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On 7 February 2022, the Parental Bereavement (Leave and Pay) Bill was passed by the Northern Ireland Assembly and is soon to receive Royal Assent. This important piece of legislation will afford statutory leave and pay to parents who are suffering from the loss of a child under 18 or a stillbirth from 24 weeks of pregnancy.
Although many employers would offer compassionate leave to employees suffering such bereavement, there is currently no statutory requirement for employers to grant leave or pay under these circumstances. Therefore, this legislation is a vital mechanism of support for parents who face such a tragedy.
From 6 April 2022, eligible employees who have suffered the loss of a child will be entitled to two weeks’ parental bereavement leave and pay at a minimum statutory rate. The period of leave must be made available for a minimum of 56 days after the child’s death and may be taken consecutively, or as two separate weeks.
Furthermore, employees will also be protected from any adverse treatment from their employer for availing of this right. This legislation not only aligns Northern Ireland’s law on parental bereavement leave with the rest of the UK, but it also goes further, to include a provision in future for parents who have suffered a miscarriage prior to 24 weeks of pregnancy. This could make Northern Ireland the first jurisdiction in Europe to offer such support to employees. A public consultation is to be held in relation to miscarriage leave prior to the 24th week of pregnancy and pay and subsequent regulations will be made to allow this provision to take effect by no later than 6 April 2026.
Employees shall be eligible for parental bereavement leave from the first day of their employment if they fall under the definition of a bereaved parent. The legislation stipulates that a “bereaved parent” shall be construed as an employee who satisfies “specified conditions as to their relationship with a child who has died.”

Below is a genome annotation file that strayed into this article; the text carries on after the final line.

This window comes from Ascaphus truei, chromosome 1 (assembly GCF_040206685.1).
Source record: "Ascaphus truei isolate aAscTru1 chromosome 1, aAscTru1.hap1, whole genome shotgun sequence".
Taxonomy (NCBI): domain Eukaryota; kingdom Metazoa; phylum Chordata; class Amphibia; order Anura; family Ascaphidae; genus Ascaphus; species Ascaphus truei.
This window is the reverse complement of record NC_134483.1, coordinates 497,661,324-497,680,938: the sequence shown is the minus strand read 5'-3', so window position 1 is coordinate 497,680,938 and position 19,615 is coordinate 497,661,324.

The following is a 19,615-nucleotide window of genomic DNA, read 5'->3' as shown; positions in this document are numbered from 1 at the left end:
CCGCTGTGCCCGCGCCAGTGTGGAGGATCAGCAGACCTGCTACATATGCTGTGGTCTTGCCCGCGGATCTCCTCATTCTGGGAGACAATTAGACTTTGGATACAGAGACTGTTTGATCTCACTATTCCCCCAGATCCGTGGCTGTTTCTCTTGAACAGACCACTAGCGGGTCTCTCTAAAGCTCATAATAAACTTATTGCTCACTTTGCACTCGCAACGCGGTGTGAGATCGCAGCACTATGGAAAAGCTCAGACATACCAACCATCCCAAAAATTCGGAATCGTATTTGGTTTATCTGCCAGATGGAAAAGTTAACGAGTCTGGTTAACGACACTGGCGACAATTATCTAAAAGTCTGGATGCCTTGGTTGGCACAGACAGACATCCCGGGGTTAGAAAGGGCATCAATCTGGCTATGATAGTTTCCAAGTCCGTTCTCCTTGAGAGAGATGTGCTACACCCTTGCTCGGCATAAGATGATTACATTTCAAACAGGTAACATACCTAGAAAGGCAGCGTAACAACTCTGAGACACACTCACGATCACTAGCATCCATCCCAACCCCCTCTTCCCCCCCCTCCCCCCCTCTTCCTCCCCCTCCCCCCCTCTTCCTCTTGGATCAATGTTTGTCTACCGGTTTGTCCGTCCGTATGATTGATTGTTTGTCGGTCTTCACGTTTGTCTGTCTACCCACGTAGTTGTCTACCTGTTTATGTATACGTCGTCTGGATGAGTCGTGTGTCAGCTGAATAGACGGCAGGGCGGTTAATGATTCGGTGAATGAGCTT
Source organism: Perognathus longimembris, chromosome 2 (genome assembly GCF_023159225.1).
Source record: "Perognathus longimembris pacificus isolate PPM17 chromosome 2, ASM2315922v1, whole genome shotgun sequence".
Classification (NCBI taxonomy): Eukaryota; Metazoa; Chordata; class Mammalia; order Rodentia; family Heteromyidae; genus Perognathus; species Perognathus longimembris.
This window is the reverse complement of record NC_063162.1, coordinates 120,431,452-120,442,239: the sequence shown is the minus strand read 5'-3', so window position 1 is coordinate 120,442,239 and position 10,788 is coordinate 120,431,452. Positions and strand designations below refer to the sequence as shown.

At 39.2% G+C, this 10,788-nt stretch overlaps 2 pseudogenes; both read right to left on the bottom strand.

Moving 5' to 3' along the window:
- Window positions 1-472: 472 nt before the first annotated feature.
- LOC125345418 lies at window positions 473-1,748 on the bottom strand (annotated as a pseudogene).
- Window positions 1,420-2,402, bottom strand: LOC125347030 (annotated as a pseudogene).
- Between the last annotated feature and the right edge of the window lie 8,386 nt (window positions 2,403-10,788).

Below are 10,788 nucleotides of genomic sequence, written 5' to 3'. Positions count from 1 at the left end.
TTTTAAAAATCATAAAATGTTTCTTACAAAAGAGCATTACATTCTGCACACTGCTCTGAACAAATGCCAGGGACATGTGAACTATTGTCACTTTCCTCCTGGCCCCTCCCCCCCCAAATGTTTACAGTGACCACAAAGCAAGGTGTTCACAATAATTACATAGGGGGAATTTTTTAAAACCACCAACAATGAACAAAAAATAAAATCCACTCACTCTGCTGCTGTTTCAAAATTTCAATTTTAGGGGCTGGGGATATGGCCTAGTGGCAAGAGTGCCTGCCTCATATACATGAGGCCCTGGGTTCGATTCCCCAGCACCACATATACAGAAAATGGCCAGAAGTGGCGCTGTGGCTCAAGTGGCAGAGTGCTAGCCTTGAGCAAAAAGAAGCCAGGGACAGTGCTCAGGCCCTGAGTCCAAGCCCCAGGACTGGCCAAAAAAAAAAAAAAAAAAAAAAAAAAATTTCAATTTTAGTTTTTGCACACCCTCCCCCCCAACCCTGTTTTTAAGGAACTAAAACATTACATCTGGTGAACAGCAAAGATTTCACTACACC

These conditions are to be defined within the regulations to be provided by the Department for the Economy and shall be framed, in whole or in part, by reference to the employee’s care of the child before the child’s death. Therefore, it is likely that biological parents, adoptive parents and those who were providing day-to-day ongoing care for a child in a permanent capacity at the time of the child’s death shall be included within the definition of a bereaved parent.
When the legislation first takes effect, an employee must have been employed continuously for 26 weeks prior to the death of their child before they are eligible for parental bereavement pay. Employees shall be required to provide confirmation of their eligibility in writing by way of self-declaration to their employer.
However, from 6 April 2026 this pre-requisite shall be eliminated and employees will be entitled to parental bereavement pay from the first day of their employment. They must be employed on the day on which the child dies and they must meet the weekly earnings threshold which shall be adjusted each year. It is likely that the NI regulations will align with the weekly earnings threshold for the rest of the UK which is currently £120 and will be based on the employee’s weekly earnings for an eight-week period either before or after the child’s death.
It is likely that employees in Northern Ireland will be entitled to the same minimum statutory pay as is set in the rest of the UK, which is currently the lower of either £151.97 a week or 90% of their average weekly earnings.
This legislation is also a positive development for employers, as it provides clarity and allows businesses to apply a consistent approach as to how they navigate such a sensitive issue. Employers will also be able to claim back at least 92% of all statutory payments they make to bereaved parents from HMRC.
It is important for businesses to ensure that their workplace policies are updated in accordance with these important changes in the law. For employers who already have a parental bereavement policy in place, or a compassionate leave policy which refers to parental bereavement leave, these policies should be reviewed and updated accordingly.
If you require any advice in respect of the changes to the law in relation to parental bereavement leave, or have any other employment law related query, do not hesitate to contact a member of the experienced Employment team at Cleaver Fulton Rankin.
This article has been produced for general information purposes and further advice should be sought from a professional advisor.